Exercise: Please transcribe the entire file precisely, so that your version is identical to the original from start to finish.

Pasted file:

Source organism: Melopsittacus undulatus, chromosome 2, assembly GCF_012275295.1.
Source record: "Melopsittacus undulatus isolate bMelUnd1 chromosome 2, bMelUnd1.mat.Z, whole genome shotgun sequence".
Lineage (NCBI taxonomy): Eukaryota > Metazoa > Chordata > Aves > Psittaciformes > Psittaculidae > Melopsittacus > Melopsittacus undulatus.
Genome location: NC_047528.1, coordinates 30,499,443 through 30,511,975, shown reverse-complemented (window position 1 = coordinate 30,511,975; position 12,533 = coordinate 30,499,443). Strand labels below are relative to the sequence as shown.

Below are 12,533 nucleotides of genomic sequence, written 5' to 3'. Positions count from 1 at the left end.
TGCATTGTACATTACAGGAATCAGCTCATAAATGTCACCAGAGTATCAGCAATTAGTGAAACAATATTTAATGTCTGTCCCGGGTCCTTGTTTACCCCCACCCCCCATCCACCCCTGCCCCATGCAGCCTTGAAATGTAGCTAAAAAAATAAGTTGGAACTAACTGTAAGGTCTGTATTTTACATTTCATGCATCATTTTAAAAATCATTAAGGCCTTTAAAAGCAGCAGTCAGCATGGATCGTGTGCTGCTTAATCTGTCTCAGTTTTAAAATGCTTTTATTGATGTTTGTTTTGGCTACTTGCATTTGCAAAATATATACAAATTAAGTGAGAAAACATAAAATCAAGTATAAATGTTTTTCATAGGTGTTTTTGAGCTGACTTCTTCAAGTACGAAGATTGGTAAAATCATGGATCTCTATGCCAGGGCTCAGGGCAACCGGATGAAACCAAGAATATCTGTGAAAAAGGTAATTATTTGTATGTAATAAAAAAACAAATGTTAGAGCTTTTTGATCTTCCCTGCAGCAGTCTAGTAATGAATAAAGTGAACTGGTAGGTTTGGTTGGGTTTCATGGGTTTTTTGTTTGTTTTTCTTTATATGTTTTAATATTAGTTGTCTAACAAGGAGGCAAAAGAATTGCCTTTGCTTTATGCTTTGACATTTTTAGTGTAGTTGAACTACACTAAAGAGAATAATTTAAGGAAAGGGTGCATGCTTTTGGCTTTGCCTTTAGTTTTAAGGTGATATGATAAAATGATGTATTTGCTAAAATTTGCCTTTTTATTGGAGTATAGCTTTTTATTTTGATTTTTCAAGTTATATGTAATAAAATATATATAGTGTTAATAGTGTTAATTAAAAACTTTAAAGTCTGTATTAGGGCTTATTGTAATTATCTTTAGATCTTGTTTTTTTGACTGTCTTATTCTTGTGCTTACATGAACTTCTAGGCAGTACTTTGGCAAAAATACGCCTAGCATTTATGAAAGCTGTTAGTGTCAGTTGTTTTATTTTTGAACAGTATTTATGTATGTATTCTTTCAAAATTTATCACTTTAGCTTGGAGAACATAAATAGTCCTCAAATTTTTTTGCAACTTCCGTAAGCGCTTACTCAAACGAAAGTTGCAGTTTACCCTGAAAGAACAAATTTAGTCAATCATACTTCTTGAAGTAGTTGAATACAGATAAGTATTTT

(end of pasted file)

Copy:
Source organism: Melopsittacus undulatus, chromosome 2, assembly GCF_012275295.1.
Source record: "Melopsittacus undulatus isolate bMelUnd1 chromosome 2, bMelUnd1.mat.Z, whole genome shotgun sequence".
Lineage (NCBI taxonomy): Eukaryota > Metazoa > Chordata > Aves > Psittaciformes > Psittaculidae > Melopsittacus > Melopsittacus undulatus.
Genome location: NC_047528.1, coordinates 30,499,443 through 30,511,975, shown reverse-complemented (window position 1 = coordinate 30,511,975; position 12,533 = coordinate 30,499,443). Strand labels below are relative to the sequence as shown.

Below are 12,533 nucleotides of genomic sequence, written 5' to 3'. Positions count from 1 at the left end.
TGCATTGTACATTACAGGAATCAGCTCATAAATGTCACCAGAGTATCAGCAATTAGTGAAACAATATTTAATGTCTGTCCCGGGTCCTTGTTTACCCCCACCCCCCATCCACCCCTGCCCCATGCAGCCTTGAAATGTAGCTAAAAAAATAAGTTGGAACTAACTGTAAGGTCTGTATTTTACATTTCATGCATCATTTTAAAAATCATTAAGGCCTTTAAAAGCAGCAGTCAGCATGGATCGTGTGCTGCTTAATCTGTCTCAGTTTTAAAATGCTTTTATTGATGTTTGTTTTGGCTACTTGCATTTGCAAAATATATACAAATTAAGTGAGAAAACATAAAATCAAGTATAAATGTTTTTCATAGGTGTTTTTGAGCTGACTTCTTCAAGTACGAAGATTGGTAAAATCATGGATCTCTATGCCAGGGCTCAGGGCAACCGGATGAAACCAAGAATATCTGTGAAAAAGGTAATTATTTGTATGTAATAAAAAAACAAATGTTAGAGCTTTTTGATCTTCCCTGCAGCAGTCTAGTAATGAATAAAGTGAACTGGTAGGTTTGGTTGGGTTTCATGGGTTTTTTGTTTGTTTTTCTTTATATGTTTTAATATTAGTTGTCTAACAAGGAGGCAAAAGAATTGCCTTTGCTTTATGCTTTGACATTTTTAGTGTAGTTGAACTACACTAAAGAGAATAATTTAAGGAAAGGGTGCATGCTTTTGGCTTTGCCTTTAGTTTTAAGGTGATATGATAAAATGATGTATTTGCTAAAATTTGCCTTTTTATTGGAGTATAGCTTTTTATTTTGATTTTTCAAGTTATATGTAATAAAATATATATAGTGTTAATAGTGTTAATTAAAAACTTTAAAGTCTGTATTAGGGCTTATTGTAATTATCTTTAGATCTTGTTTTTTTGACTGTCTTATTCTTGTGCTTACATGAACTTCTAGGCAGTACTTTGGCAAAAATACGCCTAGCATTTATGAAAGCTGTTAGTGTCAGTTGTTTTATTTTTGAACAGTATTTATGTATGTATTCTTTCAAAATTTATCACTTTAGCTTGGAGAACATAAATAGTCCTCAAATTTTTTTGCAACTTCCGTAAGCGCTTACTCAAACGAAAGTTGCAGTTTACCCTGAAAGAACAAATTTAGTCAATCATACTTCTTGAAGTAGTTGAATACAGATAAGTATTTT